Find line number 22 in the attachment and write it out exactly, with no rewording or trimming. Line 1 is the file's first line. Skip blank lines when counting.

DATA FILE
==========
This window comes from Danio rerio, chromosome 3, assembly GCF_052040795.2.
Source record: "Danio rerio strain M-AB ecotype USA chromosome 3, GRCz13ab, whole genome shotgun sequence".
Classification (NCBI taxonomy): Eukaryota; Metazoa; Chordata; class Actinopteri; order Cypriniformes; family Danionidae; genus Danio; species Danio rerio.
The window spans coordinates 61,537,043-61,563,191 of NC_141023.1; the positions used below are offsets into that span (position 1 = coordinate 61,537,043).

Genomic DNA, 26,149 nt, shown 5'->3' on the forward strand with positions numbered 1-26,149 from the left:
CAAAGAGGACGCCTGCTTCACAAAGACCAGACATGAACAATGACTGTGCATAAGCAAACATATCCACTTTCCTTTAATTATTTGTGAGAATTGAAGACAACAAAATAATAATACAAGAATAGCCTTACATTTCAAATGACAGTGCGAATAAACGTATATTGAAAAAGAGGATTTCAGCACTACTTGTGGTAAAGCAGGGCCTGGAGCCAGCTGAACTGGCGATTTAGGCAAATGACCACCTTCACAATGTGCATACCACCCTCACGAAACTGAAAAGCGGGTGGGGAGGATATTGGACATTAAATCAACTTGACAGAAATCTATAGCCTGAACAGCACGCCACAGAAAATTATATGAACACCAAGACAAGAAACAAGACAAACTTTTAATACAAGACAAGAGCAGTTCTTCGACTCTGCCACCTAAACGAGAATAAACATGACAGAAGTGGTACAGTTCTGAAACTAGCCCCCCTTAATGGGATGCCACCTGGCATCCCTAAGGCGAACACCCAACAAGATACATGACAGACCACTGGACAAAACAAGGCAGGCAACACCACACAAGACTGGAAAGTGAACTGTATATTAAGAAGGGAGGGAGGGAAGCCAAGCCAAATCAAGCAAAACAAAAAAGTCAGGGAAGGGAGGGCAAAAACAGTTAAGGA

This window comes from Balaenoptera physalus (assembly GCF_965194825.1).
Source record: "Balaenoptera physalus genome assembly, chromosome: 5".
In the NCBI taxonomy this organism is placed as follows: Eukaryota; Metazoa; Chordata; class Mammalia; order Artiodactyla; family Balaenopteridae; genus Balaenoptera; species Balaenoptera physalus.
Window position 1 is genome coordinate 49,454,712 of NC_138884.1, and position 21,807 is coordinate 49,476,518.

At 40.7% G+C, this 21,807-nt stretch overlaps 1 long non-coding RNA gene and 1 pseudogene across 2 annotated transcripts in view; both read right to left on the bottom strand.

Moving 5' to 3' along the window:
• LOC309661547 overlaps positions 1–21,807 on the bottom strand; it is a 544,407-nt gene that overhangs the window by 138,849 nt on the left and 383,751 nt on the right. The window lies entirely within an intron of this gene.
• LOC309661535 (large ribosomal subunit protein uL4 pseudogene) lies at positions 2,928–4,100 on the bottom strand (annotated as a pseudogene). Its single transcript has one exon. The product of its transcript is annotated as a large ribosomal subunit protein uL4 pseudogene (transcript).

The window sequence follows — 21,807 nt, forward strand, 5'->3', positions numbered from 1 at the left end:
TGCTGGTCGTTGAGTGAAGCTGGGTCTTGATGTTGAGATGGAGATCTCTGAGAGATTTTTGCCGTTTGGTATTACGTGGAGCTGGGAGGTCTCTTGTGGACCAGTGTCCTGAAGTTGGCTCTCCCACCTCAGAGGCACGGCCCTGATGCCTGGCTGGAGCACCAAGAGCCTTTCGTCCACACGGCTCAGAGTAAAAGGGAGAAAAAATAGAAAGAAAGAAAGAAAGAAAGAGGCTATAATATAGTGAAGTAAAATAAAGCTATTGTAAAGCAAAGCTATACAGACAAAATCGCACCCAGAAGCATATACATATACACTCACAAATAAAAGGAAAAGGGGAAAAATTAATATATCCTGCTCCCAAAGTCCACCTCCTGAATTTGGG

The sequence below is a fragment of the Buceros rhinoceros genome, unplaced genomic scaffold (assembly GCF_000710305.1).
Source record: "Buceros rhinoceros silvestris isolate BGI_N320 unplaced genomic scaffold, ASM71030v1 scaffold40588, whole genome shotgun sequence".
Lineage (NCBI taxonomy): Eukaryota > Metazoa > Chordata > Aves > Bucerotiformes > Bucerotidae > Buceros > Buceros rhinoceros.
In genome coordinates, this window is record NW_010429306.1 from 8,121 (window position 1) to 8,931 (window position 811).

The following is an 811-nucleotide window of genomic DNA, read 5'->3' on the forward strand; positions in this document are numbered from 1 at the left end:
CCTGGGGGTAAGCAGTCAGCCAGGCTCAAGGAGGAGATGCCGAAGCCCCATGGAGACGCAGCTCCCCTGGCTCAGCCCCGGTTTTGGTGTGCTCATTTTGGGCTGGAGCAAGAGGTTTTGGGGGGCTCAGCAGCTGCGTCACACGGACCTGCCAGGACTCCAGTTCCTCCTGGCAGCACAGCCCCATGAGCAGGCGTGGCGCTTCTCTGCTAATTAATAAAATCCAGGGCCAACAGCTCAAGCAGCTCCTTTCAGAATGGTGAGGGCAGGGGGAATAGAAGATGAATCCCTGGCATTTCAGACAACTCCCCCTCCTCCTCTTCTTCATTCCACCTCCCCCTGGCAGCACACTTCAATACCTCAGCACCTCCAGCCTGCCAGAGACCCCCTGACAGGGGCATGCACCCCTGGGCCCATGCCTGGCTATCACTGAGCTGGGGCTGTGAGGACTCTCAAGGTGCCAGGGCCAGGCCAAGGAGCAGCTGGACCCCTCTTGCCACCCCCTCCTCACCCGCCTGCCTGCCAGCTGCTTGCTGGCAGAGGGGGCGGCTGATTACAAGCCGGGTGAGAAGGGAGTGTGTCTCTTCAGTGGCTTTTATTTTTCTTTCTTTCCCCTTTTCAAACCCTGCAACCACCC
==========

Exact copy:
CCTGGGGGTAAGCAGTCAGCCAGGCTCAAGGAGGAGATGCCGAAGCCCCATGGAGACGCAGCTCCCCTGGCTCAGCCCCGGTTTTGGTGTGCTCATTTTGGGCTGGAGCAAGAGGTTTTGGGGGGCTCAGCAGCTGCGTCACACGGACCTGCCAGGACTCCAGTTCCTCCTGGCAGCACAGCCCCATGAGCAGGCGTGGCGCTTCTCTGCTAATTAATAAAATCCAGGGCCAACAGCTCAAGCAGCTCCTTTCAGAATGGTGAGGGCAGGGGGAATAGAAGATGAATCCCTGGCATTTCAGACAACTCCCCCTCCTCCTCTTCTTCATTCCACCTCCCCCTGGCAGCACACTTCAATACCTCAGCACCTCCAGCCTGCCAGAGACCCCCTGACAGGGGCATGCACCCCTGGGCCCATGCCTGGCTATCACTGAGCTGGGGCTGTGAGGACTCTCAAGGTGCCAGGGCCAGGCCAAGGAGCAGCTGGACCCCTCTTGCCACCCCCTCCTCACCCGCCTGCCTGCCAGCTGCTTGCTGGCAGAGGGGGCGGCTGATTACAAGCCGGGTGAGAAGGGAGTGTGTCTCTTCAGTGGCTTTTATTTTTCTTTCTTTCCCCTTTTCAAACCCTGCAACCACCC